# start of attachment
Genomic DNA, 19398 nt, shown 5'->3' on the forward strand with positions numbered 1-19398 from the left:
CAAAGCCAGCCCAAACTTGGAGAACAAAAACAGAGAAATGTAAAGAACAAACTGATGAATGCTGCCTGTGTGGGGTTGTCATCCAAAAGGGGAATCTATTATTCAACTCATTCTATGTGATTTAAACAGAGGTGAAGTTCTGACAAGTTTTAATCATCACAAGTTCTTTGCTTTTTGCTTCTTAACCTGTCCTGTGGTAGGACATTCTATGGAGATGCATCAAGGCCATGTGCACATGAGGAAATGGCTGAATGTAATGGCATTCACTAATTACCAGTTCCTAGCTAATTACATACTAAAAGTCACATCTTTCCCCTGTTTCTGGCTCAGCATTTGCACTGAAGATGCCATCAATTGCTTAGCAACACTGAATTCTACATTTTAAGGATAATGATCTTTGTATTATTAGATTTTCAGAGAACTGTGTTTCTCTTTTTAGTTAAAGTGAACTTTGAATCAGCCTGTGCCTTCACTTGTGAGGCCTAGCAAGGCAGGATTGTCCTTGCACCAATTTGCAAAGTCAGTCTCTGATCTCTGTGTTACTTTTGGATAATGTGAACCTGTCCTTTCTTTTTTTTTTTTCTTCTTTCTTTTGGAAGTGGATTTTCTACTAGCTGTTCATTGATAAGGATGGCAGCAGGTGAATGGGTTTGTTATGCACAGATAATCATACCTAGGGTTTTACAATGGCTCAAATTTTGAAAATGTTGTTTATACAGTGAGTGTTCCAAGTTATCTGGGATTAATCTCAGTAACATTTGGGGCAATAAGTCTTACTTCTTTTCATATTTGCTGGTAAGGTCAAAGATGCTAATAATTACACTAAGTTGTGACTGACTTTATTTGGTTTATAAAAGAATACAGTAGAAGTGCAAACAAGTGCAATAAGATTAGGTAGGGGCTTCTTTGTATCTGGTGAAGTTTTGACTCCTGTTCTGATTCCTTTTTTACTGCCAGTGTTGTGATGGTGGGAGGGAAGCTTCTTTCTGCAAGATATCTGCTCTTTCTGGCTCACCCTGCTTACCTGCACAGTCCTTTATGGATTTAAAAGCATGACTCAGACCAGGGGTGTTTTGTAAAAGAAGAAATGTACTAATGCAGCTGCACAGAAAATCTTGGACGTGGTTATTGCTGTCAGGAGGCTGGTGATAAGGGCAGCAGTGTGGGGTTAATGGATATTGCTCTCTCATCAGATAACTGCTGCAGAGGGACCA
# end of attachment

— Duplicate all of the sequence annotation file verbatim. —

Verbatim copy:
Genomic DNA, 19398 nt, shown 5'->3' on the forward strand with positions numbered 1-19398 from the left:
CAAAGCCAGCCCAAACTTGGAGAACAAAAACAGAGAAATGTAAAGAACAAACTGATGAATGCTGCCTGTGTGGGGTTGTCATCCAAAAGGGGAATCTATTATTCAACTCATTCTATGTGATTTAAACAGAGGTGAAGTTCTGACAAGTTTTAATCATCACAAGTTCTTTGCTTTTTGCTTCTTAACCTGTCCTGTGGTAGGACATTCTATGGAGATGCATCAAGGCCATGTGCACATGAGGAAATGGCTGAATGTAATGGCATTCACTAATTACCAGTTCCTAGCTAATTACATACTAAAAGTCACATCTTTCCCCTGTTTCTGGCTCAGCATTTGCACTGAAGATGCCATCAATTGCTTAGCAACACTGAATTCTACATTTTAAGGATAATGATCTTTGTATTATTAGATTTTCAGAGAACTGTGTTTCTCTTTTTAGTTAAAGTGAACTTTGAATCAGCCTGTGCCTTCACTTGTGAGGCCTAGCAAGGCAGGATTGTCCTTGCACCAATTTGCAAAGTCAGTCTCTGATCTCTGTGTTACTTTTGGATAATGTGAACCTGTCCTTTCTTTTTTTTTTTTCTTCTTTCTTTTGGAAGTGGATTTTCTACTAGCTGTTCATTGATAAGGATGGCAGCAGGTGAATGGGTTTGTTATGCACAGATAATCATACCTAGGGTTTTACAATGGCTCAAATTTTGAAAATGTTGTTTATACAGTGAGTGTTCCAAGTTATCTGGGATTAATCTCAGTAACATTTGGGGCAATAAGTCTTACTTCTTTTCATATTTGCTGGTAAGGTCAAAGATGCTAATAATTACACTAAGTTGTGACTGACTTTATTTGGTTTATAAAAGAATACAGTAGAAGTGCAAACAAGTGCAATAAGATTAGGTAGGGGCTTCTTTGTATCTGGTGAAGTTTTGACTCCTGTTCTGATTCCTTTTTTACTGCCAGTGTTGTGATGGTGGGAGGGAAGCTTCTTTCTGCAAGATATCTGCTCTTTCTGGCTCACCCTGCTTACCTGCACAGTCCTTTATGGATTTAAAAGCATGACTCAGACCAGGGGTGTTTTGTAAAAGAAGAAATGTACTAATGCAGCTGCACAGAAAATCTTGGACGTGGTTATTGCTGTCAGGAGGCTGGTGATAAGGGCAGCAGTGTGGGGTTAATGGATATTGCTCTCTCATCAGATAACTGCTGCAGAGGGACCA